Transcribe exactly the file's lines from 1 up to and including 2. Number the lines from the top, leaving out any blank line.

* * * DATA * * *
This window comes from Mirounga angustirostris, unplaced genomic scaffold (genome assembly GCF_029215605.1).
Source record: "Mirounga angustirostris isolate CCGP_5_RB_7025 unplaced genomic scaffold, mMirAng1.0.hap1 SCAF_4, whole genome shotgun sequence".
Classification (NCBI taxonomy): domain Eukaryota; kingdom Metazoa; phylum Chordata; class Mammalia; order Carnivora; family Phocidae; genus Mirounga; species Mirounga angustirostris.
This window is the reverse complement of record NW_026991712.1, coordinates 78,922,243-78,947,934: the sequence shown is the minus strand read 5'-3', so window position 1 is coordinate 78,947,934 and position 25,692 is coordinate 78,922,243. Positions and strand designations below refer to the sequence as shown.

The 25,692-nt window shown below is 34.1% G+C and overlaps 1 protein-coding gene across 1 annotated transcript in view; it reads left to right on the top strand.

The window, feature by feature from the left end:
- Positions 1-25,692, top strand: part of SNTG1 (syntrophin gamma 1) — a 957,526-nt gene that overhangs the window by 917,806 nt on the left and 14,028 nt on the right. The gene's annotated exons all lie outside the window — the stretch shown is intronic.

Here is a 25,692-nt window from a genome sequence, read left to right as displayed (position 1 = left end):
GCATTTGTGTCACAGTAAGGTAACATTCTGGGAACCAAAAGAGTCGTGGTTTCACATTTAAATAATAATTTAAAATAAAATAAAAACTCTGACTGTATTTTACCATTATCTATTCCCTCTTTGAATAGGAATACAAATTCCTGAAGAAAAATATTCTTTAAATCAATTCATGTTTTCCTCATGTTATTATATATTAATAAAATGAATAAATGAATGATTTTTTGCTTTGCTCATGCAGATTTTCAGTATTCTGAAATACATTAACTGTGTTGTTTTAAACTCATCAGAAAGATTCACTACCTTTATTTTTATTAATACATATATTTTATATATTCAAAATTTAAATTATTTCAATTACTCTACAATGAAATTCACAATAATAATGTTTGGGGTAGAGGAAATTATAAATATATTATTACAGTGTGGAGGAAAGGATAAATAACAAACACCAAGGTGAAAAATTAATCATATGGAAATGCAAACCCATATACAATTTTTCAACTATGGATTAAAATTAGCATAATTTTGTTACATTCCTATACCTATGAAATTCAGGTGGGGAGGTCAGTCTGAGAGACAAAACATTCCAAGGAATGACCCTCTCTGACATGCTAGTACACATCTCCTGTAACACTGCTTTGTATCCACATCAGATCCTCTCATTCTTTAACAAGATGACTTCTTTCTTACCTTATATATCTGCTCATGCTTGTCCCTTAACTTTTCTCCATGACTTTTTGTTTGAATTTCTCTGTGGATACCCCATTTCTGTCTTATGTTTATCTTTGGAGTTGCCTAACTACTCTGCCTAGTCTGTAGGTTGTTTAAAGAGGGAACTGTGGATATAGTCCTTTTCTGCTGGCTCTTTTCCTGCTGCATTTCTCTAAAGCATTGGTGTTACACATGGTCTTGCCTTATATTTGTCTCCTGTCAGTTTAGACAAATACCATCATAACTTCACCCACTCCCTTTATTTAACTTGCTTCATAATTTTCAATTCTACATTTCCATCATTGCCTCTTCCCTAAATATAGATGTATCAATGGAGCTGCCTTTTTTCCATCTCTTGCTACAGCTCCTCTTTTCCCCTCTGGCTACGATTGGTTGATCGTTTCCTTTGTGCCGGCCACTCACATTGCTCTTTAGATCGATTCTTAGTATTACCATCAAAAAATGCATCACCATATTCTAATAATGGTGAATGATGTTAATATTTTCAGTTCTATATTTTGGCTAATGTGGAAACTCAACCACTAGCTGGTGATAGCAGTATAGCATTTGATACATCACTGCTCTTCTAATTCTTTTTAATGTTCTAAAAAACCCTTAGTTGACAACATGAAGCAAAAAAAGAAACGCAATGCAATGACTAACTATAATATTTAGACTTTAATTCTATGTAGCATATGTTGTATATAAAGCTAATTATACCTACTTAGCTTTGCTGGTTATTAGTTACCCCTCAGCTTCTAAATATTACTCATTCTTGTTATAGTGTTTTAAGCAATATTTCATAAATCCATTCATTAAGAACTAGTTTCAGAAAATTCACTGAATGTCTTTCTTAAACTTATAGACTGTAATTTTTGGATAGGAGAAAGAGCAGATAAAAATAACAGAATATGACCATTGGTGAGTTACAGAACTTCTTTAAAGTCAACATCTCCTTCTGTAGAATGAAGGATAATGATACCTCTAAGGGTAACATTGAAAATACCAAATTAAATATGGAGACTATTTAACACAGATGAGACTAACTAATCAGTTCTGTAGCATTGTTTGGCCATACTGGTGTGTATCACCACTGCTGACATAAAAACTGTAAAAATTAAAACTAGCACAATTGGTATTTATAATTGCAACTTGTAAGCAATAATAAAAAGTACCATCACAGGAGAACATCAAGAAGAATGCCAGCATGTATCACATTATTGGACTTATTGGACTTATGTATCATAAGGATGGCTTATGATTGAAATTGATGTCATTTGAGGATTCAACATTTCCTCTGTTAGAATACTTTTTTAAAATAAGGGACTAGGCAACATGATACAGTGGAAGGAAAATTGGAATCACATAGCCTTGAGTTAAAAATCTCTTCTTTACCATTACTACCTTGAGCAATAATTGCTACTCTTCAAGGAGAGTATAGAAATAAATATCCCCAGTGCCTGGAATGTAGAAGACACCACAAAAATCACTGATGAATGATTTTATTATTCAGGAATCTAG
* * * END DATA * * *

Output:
This window comes from Mirounga angustirostris, unplaced genomic scaffold (genome assembly GCF_029215605.1).
Source record: "Mirounga angustirostris isolate CCGP_5_RB_7025 unplaced genomic scaffold, mMirAng1.0.hap1 SCAF_4, whole genome shotgun sequence".